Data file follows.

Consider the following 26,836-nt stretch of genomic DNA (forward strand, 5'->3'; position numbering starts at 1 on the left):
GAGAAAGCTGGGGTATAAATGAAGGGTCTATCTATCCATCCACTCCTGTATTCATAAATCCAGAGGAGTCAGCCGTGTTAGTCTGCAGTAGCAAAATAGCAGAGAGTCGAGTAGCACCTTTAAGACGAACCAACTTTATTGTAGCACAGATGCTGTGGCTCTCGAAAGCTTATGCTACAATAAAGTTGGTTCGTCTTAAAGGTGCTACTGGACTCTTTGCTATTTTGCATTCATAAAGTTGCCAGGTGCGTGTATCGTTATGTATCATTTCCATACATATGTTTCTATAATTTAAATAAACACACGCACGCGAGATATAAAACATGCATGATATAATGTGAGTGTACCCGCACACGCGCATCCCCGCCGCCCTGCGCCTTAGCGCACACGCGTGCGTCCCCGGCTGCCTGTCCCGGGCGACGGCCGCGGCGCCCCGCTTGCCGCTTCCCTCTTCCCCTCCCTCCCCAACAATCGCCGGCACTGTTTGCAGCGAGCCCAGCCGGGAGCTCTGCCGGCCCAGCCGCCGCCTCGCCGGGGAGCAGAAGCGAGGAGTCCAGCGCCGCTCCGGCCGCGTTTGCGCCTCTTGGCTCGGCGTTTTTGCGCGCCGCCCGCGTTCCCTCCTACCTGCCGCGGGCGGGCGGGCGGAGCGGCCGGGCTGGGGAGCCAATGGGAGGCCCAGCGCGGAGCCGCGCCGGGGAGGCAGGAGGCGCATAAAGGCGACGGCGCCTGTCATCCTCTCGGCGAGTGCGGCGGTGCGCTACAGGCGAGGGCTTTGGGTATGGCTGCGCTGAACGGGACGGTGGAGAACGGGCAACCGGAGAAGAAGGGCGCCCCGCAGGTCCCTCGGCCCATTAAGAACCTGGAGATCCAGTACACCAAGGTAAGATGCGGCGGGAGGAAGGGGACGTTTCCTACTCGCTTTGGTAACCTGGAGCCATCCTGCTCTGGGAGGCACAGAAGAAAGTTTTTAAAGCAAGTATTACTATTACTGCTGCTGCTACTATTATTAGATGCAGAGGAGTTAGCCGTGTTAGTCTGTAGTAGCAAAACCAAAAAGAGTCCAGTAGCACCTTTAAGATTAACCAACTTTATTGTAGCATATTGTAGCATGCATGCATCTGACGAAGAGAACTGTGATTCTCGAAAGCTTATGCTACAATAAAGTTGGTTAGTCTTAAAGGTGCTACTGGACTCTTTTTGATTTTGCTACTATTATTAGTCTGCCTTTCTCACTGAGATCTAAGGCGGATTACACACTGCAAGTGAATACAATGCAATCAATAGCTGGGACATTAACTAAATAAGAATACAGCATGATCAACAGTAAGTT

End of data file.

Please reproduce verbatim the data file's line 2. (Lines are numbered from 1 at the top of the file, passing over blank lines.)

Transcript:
GAGAAAGCTGGGGTATAAATGAAGGGTCTATCTATCCATCCACTCCTGTATTCATAAATCCAGAGGAGTCAGCCGTGTTAGTCTGCAGTAGCAAAATAGCAGAGAGTCGAGTAGCACCTTTAAGACGAACCAACTTTATTGTAGCACAGATGCTGTGGCTCTCGAAAGCTTATGCTACAATAAAGTTGGTTCGTCTTAAAGGTGCTACTGGACTCTTTGCTATTTTGCATTCATAAAGTTGCCAGGTGCGTGTATCGTTATGTATCATTTCCATACATATGTTTCTATAATTTAAATAAACACACGCACGCGAGATATAAAACATGCATGATATAATGTGAGTGTACCCGCACACGCGCATCCCCGCCGCCCTGCGCCTTAGCGCACACGCGTGCGTCCCCGGCTGCCTGTCCCGGGCGACGGCCGCGGCGCCCCGCTTGCCGCTTCCCTCTTCCCCTCCCTCCCCAACAATCGCCGGCACTGTTTGCAGCGAGCCCAGCCGGGAGCTCTGCCGGCCCAGCCGCCGCCTCGCCGGGGAGCAGAAGCGAGGAGTCCAGCGCCGCTCCGGCCGCGTTTGCGCCTCTTGGCTCGGCGTTTTTGCGCGCCGCCCGCGTTCCCTCCTACCTGCCGCGGGCGGGCGGGCGGAGCGGCCGGGCTGGGGAGCCAATGGGAGGCCCAGCGCGGAGCCGCGCCGGGGAGGCAGGAGGCGCATAAAGGCGACGGCGCCTGTCATCCTCTCGGCGAGTGCGGCGGTGCGCTACAGGCGAGGGCTTTGGGTATGGCTGCGCTGAACGGGACGGTGGAGAACGGGCAACCGGAGAAGAAGGGCGCCCCGCAGGTCCCTCGGCCCATTAAGAACCTGGAGATCCAGTACACCAAGGTAAGATGCGGCGGGAGGAAGGGGACGTTTCCTACTCGCTTTGGTAACCTGGAGCCATCCTGCTCTGGGAGGCACAGAAGAAAGTTTTTAAAGCAAGTATTACTATTACTGCTGCTGCTACTATTATTAGATGCAGAGGAGTTAGCCGTGTTAGTCTGTAGTAGCAAAACCAAAAAGAGTCCAGTAGCACCTTTAAGATTAACCAACTTTATTGTAGCATATTGTAGCATGCATGCATCTGACGAAGAGAACTGTGATTCTCGAAAGCTTATGCTACAATAAAGTTGGTTAGTCTTAAAGGTGCTACTGGACTCTTTTTGATTTTGCTACTATTATTAGTCTGCCTTTCTCACTGAGATCTAAGGCGGATTACACACTGCAAGTGAATACAATGCAATCAATAGCTGGGACATTAACTAAATAAGAATACAGCATGATCAACAGTAAGTT